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The Impact of War on Education

Aston Davies


Education is often referred to as the key to a brighter future. An escape from poverty. A pathway to development. With the potential that education brings to societal advancement, losing a vital part of society brings devastating and blatant consequences. When conflict and war erupt, the impact on education is irrefutable. The consequences of armed conflicts extend far beyond the physical destruction, affecting the education of millions of children and youth worldwide.

Schools are often targeted, destroyed, or even used for military purposes during conflict and war. The physical destruction of schools and educational facilities makes this a long-term issue that extends beyond an end to war. Teachers and students may be forced to flee their homes, leading to the closure of schools and the displacement of entire communities. According to a report by the United Nations Children's Fund (UNICEF), approximately 13 million children in conflict-affected regions were out of school in 2019. This lack of access to education leaves children at the hands of exploitation, child labor, and recruitment by armed groups. Even amidst the rare scenarios where schools remain open during times of conflict, the quality of education often suffers. Teacher shortages, inadequate teaching materials, and the psychological trauma experienced by both students and educators can undermine the effectiveness of education.

Despite international law prohibiting armed forces from occupying schools under the Safe Schools Declaration, schools are often used as shelters for soldiers, storage for weapons, and even a place to detain prisoners. In some circumstances, children continue studying in the remaining classrooms, putting youth in danger as the military's presence can draw an unwanted attack on the school.

War and Conflict also exacerbate gender disparities in education. Girls are often more vulnerable to being kept out of school due to cultural norms, early marriage, and gender-based violence. According to the Global Partnership for Education, in conflict-affected countries, girls are two and a half times more likely to be out of school than boys. Following the Taliban’s recent surge to power in Afghanistan, girls ages twelve and older are forbidden from attending school. Islamic schools are the only educational opportunities for girls of all ages. Despite this opportunity, it still limits the opportunity for girls to pursue other forms of education. “The madrassa [Islamic school] cannot help me become a doctor, because that’s done in school”, Yalda, a ninth grader in Kabul said. Sara, a tenth grader, daydreamed of the ability to attend school “all the time” as she said “Maybe someday schools will reopen and my education will progress further. I will never lose hope.”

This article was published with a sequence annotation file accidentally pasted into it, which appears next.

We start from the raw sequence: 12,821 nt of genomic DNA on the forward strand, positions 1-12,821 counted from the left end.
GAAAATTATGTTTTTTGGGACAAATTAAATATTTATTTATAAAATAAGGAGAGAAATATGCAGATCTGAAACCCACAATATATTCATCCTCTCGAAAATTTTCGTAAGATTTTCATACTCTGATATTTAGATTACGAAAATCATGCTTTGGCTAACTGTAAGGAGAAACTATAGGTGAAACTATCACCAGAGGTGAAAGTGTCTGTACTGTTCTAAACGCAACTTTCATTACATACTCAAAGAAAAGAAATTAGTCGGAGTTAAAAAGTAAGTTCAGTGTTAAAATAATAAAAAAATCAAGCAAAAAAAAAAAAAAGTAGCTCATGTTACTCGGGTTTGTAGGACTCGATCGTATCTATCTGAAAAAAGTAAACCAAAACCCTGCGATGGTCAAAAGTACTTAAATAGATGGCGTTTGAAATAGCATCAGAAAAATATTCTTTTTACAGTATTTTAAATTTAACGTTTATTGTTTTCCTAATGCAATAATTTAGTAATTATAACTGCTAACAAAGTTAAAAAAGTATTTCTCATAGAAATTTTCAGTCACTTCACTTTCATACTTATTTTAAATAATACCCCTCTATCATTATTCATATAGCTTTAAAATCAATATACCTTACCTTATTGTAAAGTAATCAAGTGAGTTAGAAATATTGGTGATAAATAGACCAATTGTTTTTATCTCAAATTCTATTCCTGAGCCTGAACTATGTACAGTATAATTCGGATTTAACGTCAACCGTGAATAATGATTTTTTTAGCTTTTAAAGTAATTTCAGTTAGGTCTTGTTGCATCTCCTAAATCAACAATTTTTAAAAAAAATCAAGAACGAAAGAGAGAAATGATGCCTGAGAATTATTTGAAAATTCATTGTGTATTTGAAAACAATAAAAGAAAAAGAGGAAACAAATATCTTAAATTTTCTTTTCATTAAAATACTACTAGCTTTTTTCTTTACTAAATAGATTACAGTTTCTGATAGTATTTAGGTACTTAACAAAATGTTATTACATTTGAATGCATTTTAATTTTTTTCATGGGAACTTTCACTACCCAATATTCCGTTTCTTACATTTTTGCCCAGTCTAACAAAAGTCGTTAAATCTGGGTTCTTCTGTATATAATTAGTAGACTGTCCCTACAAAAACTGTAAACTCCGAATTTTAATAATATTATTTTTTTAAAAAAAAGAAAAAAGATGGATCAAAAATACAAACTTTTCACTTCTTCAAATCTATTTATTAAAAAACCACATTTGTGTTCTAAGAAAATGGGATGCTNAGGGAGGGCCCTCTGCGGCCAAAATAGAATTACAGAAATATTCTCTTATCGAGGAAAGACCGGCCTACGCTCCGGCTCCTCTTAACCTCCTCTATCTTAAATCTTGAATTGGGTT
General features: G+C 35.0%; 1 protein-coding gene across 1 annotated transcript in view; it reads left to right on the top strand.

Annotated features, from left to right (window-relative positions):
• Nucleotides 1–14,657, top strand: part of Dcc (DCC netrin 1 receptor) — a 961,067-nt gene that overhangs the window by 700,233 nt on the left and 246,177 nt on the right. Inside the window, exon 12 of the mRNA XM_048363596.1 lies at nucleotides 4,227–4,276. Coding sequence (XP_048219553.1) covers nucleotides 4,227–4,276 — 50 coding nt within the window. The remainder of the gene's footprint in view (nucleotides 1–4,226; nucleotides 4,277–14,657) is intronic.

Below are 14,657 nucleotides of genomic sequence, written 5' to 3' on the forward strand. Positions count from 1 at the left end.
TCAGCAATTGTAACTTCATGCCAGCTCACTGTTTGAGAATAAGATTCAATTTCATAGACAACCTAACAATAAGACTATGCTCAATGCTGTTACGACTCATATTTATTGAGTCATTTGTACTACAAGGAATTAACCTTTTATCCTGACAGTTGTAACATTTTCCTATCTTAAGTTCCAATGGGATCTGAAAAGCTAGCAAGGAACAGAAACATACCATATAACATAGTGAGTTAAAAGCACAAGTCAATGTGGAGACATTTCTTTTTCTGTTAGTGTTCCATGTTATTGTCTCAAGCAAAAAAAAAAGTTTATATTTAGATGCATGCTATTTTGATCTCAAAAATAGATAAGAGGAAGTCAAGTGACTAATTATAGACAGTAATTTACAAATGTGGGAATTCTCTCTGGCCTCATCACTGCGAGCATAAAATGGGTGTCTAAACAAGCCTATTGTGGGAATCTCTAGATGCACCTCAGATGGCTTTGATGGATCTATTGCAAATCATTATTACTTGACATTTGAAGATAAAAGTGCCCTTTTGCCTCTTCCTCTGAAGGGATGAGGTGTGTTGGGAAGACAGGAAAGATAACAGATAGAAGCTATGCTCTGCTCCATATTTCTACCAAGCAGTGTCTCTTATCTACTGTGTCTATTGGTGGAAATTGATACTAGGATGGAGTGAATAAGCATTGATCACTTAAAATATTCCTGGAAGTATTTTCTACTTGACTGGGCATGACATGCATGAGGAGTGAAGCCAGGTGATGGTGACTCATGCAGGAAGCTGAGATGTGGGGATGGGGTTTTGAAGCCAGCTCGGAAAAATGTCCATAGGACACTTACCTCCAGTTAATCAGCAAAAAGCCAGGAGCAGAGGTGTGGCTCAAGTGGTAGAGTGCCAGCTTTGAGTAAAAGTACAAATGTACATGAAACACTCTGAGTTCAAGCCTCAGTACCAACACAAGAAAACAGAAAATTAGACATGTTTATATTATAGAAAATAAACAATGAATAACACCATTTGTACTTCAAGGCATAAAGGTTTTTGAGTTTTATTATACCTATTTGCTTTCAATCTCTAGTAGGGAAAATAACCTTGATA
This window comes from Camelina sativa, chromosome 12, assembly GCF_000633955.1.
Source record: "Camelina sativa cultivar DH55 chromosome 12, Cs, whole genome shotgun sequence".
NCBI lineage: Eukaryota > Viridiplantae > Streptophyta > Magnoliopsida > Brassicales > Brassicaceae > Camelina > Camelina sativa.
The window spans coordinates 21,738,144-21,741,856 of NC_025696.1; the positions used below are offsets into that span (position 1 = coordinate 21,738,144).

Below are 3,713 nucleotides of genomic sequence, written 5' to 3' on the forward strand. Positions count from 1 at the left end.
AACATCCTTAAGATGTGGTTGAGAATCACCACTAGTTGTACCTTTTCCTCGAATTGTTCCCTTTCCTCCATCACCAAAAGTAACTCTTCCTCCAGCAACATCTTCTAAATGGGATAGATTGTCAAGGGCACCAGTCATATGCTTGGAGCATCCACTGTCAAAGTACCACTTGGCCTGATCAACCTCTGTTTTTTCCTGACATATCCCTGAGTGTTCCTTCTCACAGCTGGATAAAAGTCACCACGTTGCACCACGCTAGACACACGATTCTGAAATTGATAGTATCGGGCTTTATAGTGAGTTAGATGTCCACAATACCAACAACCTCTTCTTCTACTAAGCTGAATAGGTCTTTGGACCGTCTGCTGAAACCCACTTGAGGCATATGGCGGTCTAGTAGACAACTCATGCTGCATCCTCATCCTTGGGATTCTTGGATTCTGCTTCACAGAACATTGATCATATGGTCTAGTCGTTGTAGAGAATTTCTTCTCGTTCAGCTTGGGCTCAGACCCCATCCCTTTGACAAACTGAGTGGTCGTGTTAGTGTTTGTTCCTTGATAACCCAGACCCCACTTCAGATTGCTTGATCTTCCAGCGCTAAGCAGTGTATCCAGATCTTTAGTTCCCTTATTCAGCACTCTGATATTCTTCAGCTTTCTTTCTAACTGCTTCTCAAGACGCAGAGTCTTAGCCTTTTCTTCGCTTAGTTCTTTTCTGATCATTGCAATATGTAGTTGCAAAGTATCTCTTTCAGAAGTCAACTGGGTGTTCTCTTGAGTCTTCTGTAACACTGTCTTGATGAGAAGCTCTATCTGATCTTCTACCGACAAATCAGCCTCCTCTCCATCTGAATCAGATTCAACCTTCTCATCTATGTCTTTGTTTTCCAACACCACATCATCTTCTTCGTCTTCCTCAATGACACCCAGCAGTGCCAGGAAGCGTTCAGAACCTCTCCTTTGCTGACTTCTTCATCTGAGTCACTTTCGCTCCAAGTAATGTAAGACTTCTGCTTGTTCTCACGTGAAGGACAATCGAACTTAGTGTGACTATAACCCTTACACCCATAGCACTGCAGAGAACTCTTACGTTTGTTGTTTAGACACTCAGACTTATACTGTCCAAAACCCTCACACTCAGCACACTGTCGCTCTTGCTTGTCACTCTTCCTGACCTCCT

A boy stands in front of his school, which was flattened by a bombardment in Ainjara village in rural Aleppo, Syria. © UNICEF/UN018873/Khalil Alshawi

The impact of war on education bears a damaging impact on societal developments. The loss of education limits the potential to end cycles of poverty and unemployment with hindered economic development, stability, and social cohesion.

The lack of access to quality education can perpetuate the cycle of conflict. When large segments of the population, especially youth, are denied the opportunity to learn and develop, they become susceptible to radicalization and recruitment by armed groups. The absence of education can limit conflict resolution and the building of peaceful societies. Efforts to address the impact of war on education have been made by various international organizations and NGOs. The Safe Schools Declaration, endorsed by over 100 countries, is one such initiative aimed at protecting schools and ensuring that education continues during times of conflict. However, implementing these measures in practice can be challenging, as conflict-affected areas often lack infrastructure and resources.

The impact of war on education is profound and far-reaching. Armed conflicts disrupt access to education, lower its quality, and have long-term consequences for the affected youth as the vicious cycle of conflict and lack of education perpetuates instability and violence. International efforts are crucial in mitigating these effects, but the challenges are immense. It is essential for the global community to recognize the significance of education in conflict-affected areas and work together to ensure that all children have the opportunity to learn, grow, and build a better future, even in the face of war. Education is not only a fundamental human right but also a vital tool for peace and development.


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